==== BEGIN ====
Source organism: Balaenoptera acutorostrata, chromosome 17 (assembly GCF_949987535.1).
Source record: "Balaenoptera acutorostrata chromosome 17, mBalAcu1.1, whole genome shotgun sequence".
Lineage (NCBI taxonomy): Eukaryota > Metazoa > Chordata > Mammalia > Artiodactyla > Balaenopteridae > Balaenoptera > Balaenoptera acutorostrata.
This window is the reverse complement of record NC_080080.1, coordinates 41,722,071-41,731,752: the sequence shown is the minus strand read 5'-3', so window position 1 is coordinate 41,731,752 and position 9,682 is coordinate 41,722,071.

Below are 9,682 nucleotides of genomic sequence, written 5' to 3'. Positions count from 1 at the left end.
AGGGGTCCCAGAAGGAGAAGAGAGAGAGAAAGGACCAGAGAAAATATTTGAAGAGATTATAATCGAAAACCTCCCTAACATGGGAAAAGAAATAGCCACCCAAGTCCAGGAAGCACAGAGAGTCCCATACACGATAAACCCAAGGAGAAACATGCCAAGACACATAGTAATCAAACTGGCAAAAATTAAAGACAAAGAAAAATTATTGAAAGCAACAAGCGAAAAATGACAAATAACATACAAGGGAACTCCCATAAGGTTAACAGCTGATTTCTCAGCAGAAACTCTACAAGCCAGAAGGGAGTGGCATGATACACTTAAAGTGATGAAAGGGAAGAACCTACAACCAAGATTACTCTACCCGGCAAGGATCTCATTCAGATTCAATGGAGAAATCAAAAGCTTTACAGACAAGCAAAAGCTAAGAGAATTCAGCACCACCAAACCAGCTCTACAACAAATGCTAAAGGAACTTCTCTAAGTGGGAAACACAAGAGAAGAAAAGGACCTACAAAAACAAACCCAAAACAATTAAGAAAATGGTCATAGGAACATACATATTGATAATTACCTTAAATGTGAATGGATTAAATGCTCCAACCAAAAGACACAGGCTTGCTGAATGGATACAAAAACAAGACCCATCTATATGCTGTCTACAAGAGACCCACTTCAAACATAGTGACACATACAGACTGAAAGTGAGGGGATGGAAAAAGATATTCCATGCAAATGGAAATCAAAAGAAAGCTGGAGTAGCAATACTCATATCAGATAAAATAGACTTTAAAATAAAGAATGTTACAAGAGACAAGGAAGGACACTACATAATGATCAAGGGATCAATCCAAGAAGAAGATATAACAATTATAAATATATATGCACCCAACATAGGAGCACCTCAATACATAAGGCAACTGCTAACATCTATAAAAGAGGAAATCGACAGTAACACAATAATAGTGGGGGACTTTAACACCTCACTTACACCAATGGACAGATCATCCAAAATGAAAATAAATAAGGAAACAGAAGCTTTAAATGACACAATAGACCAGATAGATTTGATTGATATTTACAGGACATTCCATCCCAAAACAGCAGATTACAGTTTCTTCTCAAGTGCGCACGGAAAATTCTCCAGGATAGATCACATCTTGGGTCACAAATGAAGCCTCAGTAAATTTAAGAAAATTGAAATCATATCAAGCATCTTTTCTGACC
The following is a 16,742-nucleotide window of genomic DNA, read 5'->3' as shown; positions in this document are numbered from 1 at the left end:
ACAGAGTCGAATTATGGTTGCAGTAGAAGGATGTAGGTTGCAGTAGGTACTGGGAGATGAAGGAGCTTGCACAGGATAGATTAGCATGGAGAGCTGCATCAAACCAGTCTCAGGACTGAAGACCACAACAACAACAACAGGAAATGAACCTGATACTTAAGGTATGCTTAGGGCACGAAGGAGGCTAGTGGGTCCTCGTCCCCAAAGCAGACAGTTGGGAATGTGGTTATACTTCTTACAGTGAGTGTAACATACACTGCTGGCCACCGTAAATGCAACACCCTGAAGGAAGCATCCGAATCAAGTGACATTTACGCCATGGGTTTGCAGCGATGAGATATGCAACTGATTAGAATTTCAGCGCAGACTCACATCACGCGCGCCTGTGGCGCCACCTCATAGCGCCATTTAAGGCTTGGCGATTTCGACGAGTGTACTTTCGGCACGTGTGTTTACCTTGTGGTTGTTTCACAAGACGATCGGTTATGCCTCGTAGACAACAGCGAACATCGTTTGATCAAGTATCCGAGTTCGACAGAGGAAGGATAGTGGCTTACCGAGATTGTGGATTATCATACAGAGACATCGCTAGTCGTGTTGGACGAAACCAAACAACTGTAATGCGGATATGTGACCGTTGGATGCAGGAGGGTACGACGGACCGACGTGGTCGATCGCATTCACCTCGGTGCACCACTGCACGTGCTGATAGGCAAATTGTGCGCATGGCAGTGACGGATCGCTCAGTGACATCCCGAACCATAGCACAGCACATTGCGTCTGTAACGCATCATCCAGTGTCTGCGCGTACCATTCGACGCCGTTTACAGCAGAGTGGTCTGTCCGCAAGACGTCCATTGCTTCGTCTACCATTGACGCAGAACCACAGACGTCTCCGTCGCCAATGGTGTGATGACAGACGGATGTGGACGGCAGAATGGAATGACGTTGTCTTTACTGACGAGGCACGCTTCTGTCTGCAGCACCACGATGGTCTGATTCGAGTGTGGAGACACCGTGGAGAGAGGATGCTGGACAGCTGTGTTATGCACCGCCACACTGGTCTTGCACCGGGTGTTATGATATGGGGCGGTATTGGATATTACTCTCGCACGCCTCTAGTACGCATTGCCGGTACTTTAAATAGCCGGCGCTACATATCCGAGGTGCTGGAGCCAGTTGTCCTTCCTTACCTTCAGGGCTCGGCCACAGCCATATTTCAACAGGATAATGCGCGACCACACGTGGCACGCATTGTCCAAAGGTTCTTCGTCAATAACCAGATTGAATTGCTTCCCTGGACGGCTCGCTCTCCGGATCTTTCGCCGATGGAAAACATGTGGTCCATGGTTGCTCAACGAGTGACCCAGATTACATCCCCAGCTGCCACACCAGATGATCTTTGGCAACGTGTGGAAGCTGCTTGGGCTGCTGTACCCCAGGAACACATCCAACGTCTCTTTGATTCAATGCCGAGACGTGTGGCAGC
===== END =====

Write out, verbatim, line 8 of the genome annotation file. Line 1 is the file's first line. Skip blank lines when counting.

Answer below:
ACAGAGTCGAATTATGGTTGCAGTAGAAGGATGTAGGTTGCAGTAGGTACTGGGAGATGAAGGAGCTTGCACAGGATAGATTAGCATGGAGAGCTGCATCAAACCAGTCTCAGGACTGAAGACCACAACAACAACAACAGGAAATGAACCTGATACTTAAGGTATGCTTAGGGCACGAAGGAGGCTAGTGGGTCCTCGTCCCCAAAGCAGACAGTTGGGAATGTGGTTATACTTCTTACAGTGAGTGTAACATACACTGCTGGCCACCGTAAATGCAACACCCTGAAGGAAGCATCCGAATCAAGTGACATTTACGCCATGGGTTTGCAGCGATGAGATATGCAACTGATTAGAATTTCAGCGCAGACTCACATCACGCGCGCCTGTGGCGCCACCTCATAGCGCCATTTAAGGCTTGGCGATTTCGACGAGTGTACTTTCGGCACGTGTGTTTACCTTGTGGTTGTTTCACAAGACGATCGGTTATGCCTCGTAGACAACAGCGAACATCGTTTGATCAAGTATCCGAGTTCGACAGAGGAAGGATAGTGGCTTACCGAGATTGTGGATTATCATACAGAGACATCGCTAGTCGTGTTGGACGAAACCAAACAACTGTAATGCGGATATGTGACCGTTGGATGCAGGAGGGTACGACGGACCGACGTGGTCGATCGCATTCACCTCGGTGCACCACTGCACGTGCTGATAGGCAAATTGTGCGCATGGCAGTGACGGATCGCTCAGTGACATCCCGAACCATAGCACAGCACATTGCGTCTGTAACGCATCATCCAGTGTCTGCGCGTACCATTCGACGCCGTTTACAGCAGAGTGGTCTGTCCGCAAGACGTCCATTGCTTCGTCTACCATTGACGCAGAACCACAGACGTCTCCGTCGCCAATGGTGTGATGACAGACGGATGTGGACGGCAGAATGGAATGACGTTGTCTTTACTGACGAGGCACGCTTCTGTCTGCAGCACCACGATGGTCTGATTCGAGTGTGGAGACACCGTGGAGAGAGGATGCTGGACAGCTGTGTTATGCACCGCCACACTGGTCTTGCACCGGGTGTTATGATATGGGGCGGTATTGGATATTACTCTCGCACGCCTCTAGTACGCATTGCCGGTACTTTAAATAGCCGGCGCTACATATCCGAGGTGCTGGAGCCAGTTGTCCTTCCTTACCTTCAGGGCTCGGCCACAGCCATATTTCAACAGGATAATGCGCGACCACACGTGGCACGCATTGTCCAAAGGTTCTTCGTCAATAACCAGATTGAATTGCTTCCCTGGACGGCTCGCTCTCCGGATCTTTCGCCGATGGAAAACATGTGGTCCATGGTTGCTCAACGAGTGACCCAGATTACATCCCCAGCTGCCACACCAGATGATCTTTGGCAACGTGTGGAAGCTGCTTGGGCTGCTGTACCCCAGGAACACATCCAACGTCTCTTTGATTCAATGCCGAGACGTGTGGCAGC